Ringer CEO and founder Bill Simmons at a Vanity Fair conference in 2015 | Photo by Mike Windle/Getty Images for Vanity Fair Spotify thinks podcasting could be really big. Bill Simmons built a podcast empire, and now he could cash in. Last year, Spotify made a splash when it bought a series of podcasting companies. Now it may be at it again: The company is in conversations to buy The Ringer, the podcast-centric startup founded by sports media entrepreneur Bill Simmons. Spotify, which spent about $400 million in 2019 by acquiring three podcasting companies — Gimlet Media, Anchor FM, and Parcast — has had talks with Simmons that date back at least as far as October 2019, according to people familiar with discussions. It’s not clear how advanced the talks are now; Spotify may also be interested in buying other podcast companies. If a Spotify-Ringer deal happens, it would signal that Spotify thinks the podcast deals it did last year were money well-spent, and that podcasting will be an important part of the music company’s future. What it wouldn’t indicate is what would happen to The Ringers’ popular sports and culture podcasts, which are currently available for free on every platform, including Apple’s dominant Podcast app. It’s a decent bet, though, that Spotify would at least be interested in getting Simmons’ group to create more Spotify-exclusive podcasts, like the “Hottest Take” series it started making for Spotify last September. The Wall Street Journal first reported on the talks. Reps for Spotify and The Ringer declined to comment; Simmons hasn’t responded to a request for comment. (Vox Media, which owns Recode, has a commercial relationship with The Ringer.) There’s some basic logic to a would-be deal: Last year Spotify announced that podcasting would become an important part of its business, and it has been making moves to both push its own, exclusive podcasts, as well as to promote podcasts in general. And while The Ringer has a web publishing operation, and has made forays into videos and TV shows, the bulk of its revenue comes from podcasting. Last year, the Journal reported that the company was generating more than $15 million a year from podcasts. Simmons has been immersed in podcasting since 2007, when he was a rising star at Disney’s ESPN unit. After ESPN let him go in 2015, Simmons started his own site. HBO initially backed the site, and it also hired him to create a short-lived TV show he hosted, along with other programming. Simmons has never disclosed if he has other investors. Simmons has talked about selling his company before. Last year he discussed a sale with AT&T’s WarnerMedia, proposing a price around $100 million, according to a source familiar with discussions. WarnerMedia was already working with Simmons via its HBO unit; it also owns Turner, the TV network that owns Bleacher Report, a digital sports publisher it acquired in 2012. Talks between WarnerMedia and Simmons stopped before news that Spotify was buying Gimlet broke. Since Spotify embarked on its podcast buying spree, lots of podcast-related businesses have imagined that their value has increased, so it’s quite possible that Simmons feel the same. Spotify has said it wants to invest in podcasts for several reasons. It thinks Spotify users who listen to podcasts are more likely to pay for a premium version of Spotify, and less likely to stop using the service. Spotify also wants to use podcasting to build up its advertising business; earlier this month, it announced plans to provide ad targeting for podcast advertisers using Spotify listeners’ demographics and behavior. That’s the data marketers already use for standard Web ads — using the same tech that tells advertisers whether you looked at slippers on Zappos, or which website you visited before you got to Vox.com — but hasn’t been widely available for podcast advertisers. If it delivers, the conventional ad business believes, a lot more ad dollars would come into the industry. Podcasting is growing fast, but it is still a niche business compared to the rest of the ad world. Last year, Edison Research estimated that 32 percent of the people in the US over age 12 — that’s 90 million people — listened to a podcast each month. That’s up from 11 percent a decade ago. But advertisers usually take a while to follow users. Podcasting advertising is supposed to generate more than $860 million this year and $1 billion in 2021. But the rest of digital advertising brings in well more than $107 billion in the US. And Spotify believes it can get better economics from podcasting than it does from the music labels who are responsible for the overwhelming majority of its business. Eventually - and theoretically — if podcasting becomes big enough — Spotify’s overall margins could improve, and that could convince Wall Street that Spotify is more valuable. Up until now, Apple has dominated podcasting, primarily because of the popularity of its iOS operating system, which features a built-in podcasting app. But while Apple’s media chief Eddy Cue, who likes Simmons, would likely be unhappy to see Spotify lock up his company and podcasts in an exclusive deal — if that’s what it ended up doing — I would be surprised if he made a counter-offer. That’s because Apple executives say they don’t view podcasting as a business and aren’t likely to change their perspective soon: Right now, podcasting is overwhelmingly an ad-based business that’s free to users. And Apple does very little in the ad business, and has staked out a pro-privacy, anti-ad targeting position. Unless Apple’s theology changes — which is very unlikely — or consumers show a willingness to pay for podcasts, instead of listening to free, ad-supported ones, Apple is unlikely to think podcasting will be a business it wants to participate in. That said, Apple has been expanding its modest podcasting team (Apple recently hired a Vox Media employee who specialized in podcast promotion), and wants to promote podcast consumption on its platform. Apple has also talked to podcast companies about making a handful of exclusive podcasts, but so far those seem limited to companion podcasts for other Apple projects, like its Apple TV shows. Worth noting: The Spotify-Ringer talks are happening at the same time that sports media startup Barstool Sports may be sold to Penn National, a regional gambling company. Probably coincidental: Both The Ringer and Barstool are led by men who started blogging about Boston sports.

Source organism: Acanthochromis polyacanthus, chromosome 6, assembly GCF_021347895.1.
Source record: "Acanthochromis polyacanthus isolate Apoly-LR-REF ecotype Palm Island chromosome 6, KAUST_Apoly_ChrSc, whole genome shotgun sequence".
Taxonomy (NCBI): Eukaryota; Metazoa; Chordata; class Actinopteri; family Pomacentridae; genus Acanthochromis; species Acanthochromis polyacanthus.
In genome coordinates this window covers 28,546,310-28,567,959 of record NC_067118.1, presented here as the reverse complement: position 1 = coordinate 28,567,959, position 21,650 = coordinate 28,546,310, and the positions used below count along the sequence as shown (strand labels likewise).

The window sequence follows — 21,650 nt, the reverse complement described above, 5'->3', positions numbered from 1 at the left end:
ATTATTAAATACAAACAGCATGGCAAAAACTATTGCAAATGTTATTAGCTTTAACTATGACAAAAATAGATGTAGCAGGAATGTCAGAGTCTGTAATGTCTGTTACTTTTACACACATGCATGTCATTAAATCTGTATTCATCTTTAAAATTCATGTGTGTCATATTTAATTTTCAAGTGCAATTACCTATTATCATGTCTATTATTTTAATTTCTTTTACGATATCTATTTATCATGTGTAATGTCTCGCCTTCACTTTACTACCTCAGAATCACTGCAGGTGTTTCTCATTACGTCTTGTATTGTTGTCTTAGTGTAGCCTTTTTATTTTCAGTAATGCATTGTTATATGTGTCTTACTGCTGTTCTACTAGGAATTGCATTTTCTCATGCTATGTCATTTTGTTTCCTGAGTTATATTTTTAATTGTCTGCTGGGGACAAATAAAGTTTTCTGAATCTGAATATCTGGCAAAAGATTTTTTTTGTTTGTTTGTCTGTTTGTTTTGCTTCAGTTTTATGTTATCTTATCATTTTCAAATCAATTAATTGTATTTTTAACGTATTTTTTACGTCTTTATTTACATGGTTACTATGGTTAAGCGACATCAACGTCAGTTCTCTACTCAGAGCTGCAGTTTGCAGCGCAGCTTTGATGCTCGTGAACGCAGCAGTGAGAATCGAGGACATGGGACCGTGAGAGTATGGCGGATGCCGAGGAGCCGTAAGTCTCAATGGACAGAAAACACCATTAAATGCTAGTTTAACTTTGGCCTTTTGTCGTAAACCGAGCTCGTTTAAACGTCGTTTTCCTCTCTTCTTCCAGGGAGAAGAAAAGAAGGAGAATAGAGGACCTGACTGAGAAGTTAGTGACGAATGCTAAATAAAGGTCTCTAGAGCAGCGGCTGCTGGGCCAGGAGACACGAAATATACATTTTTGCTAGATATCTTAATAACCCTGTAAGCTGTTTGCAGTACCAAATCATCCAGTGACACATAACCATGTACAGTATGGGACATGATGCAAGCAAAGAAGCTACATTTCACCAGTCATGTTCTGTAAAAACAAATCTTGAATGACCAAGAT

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posted 11 days ago on re/code